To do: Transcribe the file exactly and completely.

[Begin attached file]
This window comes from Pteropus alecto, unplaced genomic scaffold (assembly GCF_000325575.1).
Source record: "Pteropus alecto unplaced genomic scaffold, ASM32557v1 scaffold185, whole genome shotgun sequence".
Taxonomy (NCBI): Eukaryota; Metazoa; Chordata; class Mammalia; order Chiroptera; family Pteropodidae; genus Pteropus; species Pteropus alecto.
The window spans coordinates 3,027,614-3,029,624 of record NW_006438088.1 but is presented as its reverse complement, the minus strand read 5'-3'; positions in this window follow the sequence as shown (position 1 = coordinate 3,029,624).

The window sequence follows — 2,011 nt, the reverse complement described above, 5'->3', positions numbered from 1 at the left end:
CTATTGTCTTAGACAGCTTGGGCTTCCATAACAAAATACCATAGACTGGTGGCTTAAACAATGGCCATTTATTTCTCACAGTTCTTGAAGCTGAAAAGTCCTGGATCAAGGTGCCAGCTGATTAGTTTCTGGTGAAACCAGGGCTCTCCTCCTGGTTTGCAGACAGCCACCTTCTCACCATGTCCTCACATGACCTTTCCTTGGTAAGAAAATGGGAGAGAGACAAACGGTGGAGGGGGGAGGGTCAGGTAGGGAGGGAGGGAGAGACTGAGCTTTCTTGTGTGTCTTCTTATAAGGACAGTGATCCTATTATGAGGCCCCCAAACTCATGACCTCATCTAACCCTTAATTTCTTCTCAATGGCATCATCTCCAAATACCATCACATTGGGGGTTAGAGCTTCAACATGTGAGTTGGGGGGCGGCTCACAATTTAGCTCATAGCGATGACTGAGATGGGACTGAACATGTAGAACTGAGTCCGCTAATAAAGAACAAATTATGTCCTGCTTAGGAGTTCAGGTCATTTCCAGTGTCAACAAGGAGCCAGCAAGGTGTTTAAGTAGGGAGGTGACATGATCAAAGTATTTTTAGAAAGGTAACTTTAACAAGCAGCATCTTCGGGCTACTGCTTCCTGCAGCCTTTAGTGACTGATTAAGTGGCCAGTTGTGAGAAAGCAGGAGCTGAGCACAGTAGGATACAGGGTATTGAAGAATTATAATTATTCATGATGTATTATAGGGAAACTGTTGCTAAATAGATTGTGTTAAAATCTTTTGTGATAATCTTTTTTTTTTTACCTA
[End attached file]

This window comes from Pteropus alecto, unplaced genomic scaffold (assembly GCF_000325575.1).
Source record: "Pteropus alecto unplaced genomic scaffold, ASM32557v1 scaffold185, whole genome shotgun sequence".
Taxonomy (NCBI): Eukaryota; Metazoa; Chordata; class Mammalia; order Chiroptera; family Pteropodidae; genus Pteropus; species Pteropus alecto.
The window spans coordinates 3,027,614-3,029,624 of record NW_006438088.1 but is presented as its reverse complement, the minus strand read 5'-3'; positions in this window follow the sequence as shown (position 1 = coordinate 3,029,624).

The window sequence follows — 2,011 nt, the reverse complement described above, 5'->3', positions numbered from 1 at the left end:
CTATTGTCTTAGACAGCTTGGGCTTCCATAACAAAATACCATAGACTGGTGGCTTAAACAATGGCCATTTATTTCTCACAGTTCTTGAAGCTGAAAAGTCCTGGATCAAGGTGCCAGCTGATTAGTTTCTGGTGAAACCAGGGCTCTCCTCCTGGTTTGCAGACAGCCACCTTCTCACCATGTCCTCACATGACCTTTCCTTGGTAAGAAAATGGGAGAGAGACAAACGGTGGAGGGGGGAGGGTCAGGTAGGGAGGGAGGGAGAGACTGAGCTTTCTTGTGTGTCTTCTTATAAGGACAGTGATCCTATTATGAGGCCCCCAAACTCATGACCTCATCTAACCCTTAATTTCTTCTCAATGGCATCATCTCCAAATACCATCACATTGGGGGTTAGAGCTTCAACATGTGAGTTGGGGGGCGGCTCACAATTTAGCTCATAGCGATGACTGAGATGGGACTGAACATGTAGAACTGAGTCCGCTAATAAAGAACAAATTATGTCCTGCTTAGGAGTTCAGGTCATTTCCAGTGTCAACAAGGAGCCAGCAAGGTGTTTAAGTAGGGAGGTGACATGATCAAAGTATTTTTAGAAAGGTAACTTTAACAAGCAGCATCTTCGGGCTACTGCTTCCTGCAGCCTTTAGTGACTGATTAAGTGGCCAGTTGTGAGAAAGCAGGAGCTGAGCACAGTAGGATACAGGGTATTGAAGAATTATAATTATTCATGATGTATTATAGGGAAACTGTTGCTAAATAGATTGTGTTAAAATCTTTTGTGATAATCTTTTTTTTTTTACCTA